NAB References: AC adjourns hearing till March 7

05 Mar, 2018 3:59 pm

ISLAMABAD (92 News) – An accountability court (AC) on Thursday resumed hearing of mega corruption references filed against former prime minister Nawaz Sharif and his family by the National Accountability Bureau (NAB) in line with the Supreme Court directive in the Panamagate case.

Nawaz Sharif, his daughter Maryam Nawaz and son-in-law Captain (r) Safdar appeared before the court amid tight security.

The accountability court (AC) judge Muhammad Bashir resumes hearing of the three corruption references against the Sharif family.

In today’s proceedings, Khawaja Haris, the counsel of Nawaz Sharif completed his arguments on prosecution witness Abdul Hannan. The witness had in the previous hearing presented documents of 1500 pages in the court.

The court later adjourned the hearing till March 7.

Earlier, prosecution witness in Avenfield Properties Case Akhtar Raja has reached Pakistan from London.

He said that his visit to Pakistan was purely personal and he will not discuss the case.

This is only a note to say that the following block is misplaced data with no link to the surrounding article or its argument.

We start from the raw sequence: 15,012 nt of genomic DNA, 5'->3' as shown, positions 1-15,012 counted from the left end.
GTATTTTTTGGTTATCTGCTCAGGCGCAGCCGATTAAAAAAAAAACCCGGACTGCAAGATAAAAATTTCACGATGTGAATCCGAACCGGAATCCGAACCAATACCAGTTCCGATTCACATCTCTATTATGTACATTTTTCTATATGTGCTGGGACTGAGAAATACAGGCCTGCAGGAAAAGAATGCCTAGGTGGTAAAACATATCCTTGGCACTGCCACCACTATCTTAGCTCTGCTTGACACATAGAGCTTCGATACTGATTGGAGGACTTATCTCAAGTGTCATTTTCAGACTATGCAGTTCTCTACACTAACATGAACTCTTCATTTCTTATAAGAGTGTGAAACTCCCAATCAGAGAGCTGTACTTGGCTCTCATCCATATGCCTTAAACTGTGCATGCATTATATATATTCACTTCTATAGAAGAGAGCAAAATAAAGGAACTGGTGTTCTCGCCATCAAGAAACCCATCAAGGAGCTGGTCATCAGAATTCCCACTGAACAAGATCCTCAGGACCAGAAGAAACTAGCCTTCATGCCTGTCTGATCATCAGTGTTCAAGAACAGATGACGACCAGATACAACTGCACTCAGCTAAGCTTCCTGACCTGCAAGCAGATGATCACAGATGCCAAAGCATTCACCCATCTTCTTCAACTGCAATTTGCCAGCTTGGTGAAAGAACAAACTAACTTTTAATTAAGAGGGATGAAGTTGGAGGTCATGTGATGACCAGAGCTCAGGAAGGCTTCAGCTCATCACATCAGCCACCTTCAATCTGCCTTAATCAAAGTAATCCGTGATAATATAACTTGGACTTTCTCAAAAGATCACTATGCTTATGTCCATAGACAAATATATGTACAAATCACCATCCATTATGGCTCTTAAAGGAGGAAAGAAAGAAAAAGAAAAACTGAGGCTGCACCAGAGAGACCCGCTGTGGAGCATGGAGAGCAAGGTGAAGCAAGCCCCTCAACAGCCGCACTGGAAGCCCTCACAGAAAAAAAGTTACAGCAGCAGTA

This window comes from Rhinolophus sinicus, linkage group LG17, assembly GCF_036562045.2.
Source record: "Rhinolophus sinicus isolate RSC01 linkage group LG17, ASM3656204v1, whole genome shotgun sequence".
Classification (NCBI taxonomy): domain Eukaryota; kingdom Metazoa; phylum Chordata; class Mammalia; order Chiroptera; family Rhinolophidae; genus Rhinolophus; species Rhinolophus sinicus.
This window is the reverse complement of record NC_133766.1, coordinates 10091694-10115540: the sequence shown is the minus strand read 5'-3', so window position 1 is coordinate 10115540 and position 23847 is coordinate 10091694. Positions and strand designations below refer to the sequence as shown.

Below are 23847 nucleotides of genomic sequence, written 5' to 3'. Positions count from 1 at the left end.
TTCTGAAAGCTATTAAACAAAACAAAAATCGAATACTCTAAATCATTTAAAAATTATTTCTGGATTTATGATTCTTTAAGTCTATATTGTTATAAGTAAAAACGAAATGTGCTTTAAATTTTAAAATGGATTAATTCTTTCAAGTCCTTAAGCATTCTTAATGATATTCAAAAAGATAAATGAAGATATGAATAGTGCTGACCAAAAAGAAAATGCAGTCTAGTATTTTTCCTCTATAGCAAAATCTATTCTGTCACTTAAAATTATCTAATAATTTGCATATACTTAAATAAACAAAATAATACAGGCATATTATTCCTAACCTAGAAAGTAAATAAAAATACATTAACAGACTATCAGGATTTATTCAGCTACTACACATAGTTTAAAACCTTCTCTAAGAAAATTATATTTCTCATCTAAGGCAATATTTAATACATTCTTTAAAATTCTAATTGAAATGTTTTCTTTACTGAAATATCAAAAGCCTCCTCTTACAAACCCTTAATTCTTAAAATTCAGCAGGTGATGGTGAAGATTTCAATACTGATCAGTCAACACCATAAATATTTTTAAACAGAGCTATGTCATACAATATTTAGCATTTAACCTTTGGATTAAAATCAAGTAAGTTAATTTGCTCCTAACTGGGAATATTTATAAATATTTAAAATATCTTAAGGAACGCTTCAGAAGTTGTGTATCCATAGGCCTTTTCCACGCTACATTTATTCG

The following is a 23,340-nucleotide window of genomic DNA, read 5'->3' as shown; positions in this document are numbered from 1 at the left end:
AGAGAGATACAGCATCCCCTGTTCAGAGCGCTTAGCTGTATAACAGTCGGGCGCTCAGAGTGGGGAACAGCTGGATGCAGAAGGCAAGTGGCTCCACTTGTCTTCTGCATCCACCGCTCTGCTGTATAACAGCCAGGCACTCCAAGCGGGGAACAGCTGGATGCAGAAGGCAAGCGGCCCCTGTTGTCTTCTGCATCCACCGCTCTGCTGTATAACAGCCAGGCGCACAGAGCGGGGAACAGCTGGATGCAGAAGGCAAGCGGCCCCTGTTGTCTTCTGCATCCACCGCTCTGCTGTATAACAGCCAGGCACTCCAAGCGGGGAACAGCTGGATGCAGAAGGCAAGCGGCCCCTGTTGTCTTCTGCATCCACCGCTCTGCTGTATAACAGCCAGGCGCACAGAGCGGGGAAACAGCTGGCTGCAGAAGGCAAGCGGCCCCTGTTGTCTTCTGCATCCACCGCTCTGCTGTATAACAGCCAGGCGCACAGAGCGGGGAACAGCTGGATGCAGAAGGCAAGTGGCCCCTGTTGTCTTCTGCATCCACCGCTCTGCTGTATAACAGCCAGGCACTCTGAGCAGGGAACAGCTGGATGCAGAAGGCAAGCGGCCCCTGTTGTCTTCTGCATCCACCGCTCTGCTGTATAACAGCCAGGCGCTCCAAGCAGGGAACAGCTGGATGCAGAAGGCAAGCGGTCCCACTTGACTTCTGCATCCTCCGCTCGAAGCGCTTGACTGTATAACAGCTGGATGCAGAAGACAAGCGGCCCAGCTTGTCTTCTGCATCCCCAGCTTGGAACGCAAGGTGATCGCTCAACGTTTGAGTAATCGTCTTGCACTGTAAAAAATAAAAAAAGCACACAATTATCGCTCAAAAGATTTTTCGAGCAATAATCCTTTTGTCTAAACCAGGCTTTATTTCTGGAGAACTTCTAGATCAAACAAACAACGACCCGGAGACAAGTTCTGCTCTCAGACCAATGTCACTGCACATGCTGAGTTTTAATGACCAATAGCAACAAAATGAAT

Previously, the National Accountability Bureau (NAB) had filed three cases of corruption and money laundering against Sharif, his family members and Finance Minister Ishaq Dar in the Islamabad Accountability Court following the verdict.


The anti-graft body NAB had frozen the bank accounts and seized properties of Sharif and his family members to put pressure on them to appear before the court.

The Sharifs have denied any wrongdoing and have labeled the corruption proceedings against them as politically motivated. Two of Nawaz’s sons are also due to appear before the NAB court, along with Finance Minister Ishaq Dar.

Nawaz was disqualified by the Supreme Court in July for not declaring a source of income that he disputes receiving. Pakistan’s top court also ordered a wide-ranging NAB investigation and trial into Sharif family members.

The Supreme Court specified that the trial be concluded within six months by NAB, which has in the past been derided as toothless because rich and powerful politicians were seldom convicted.

 

 




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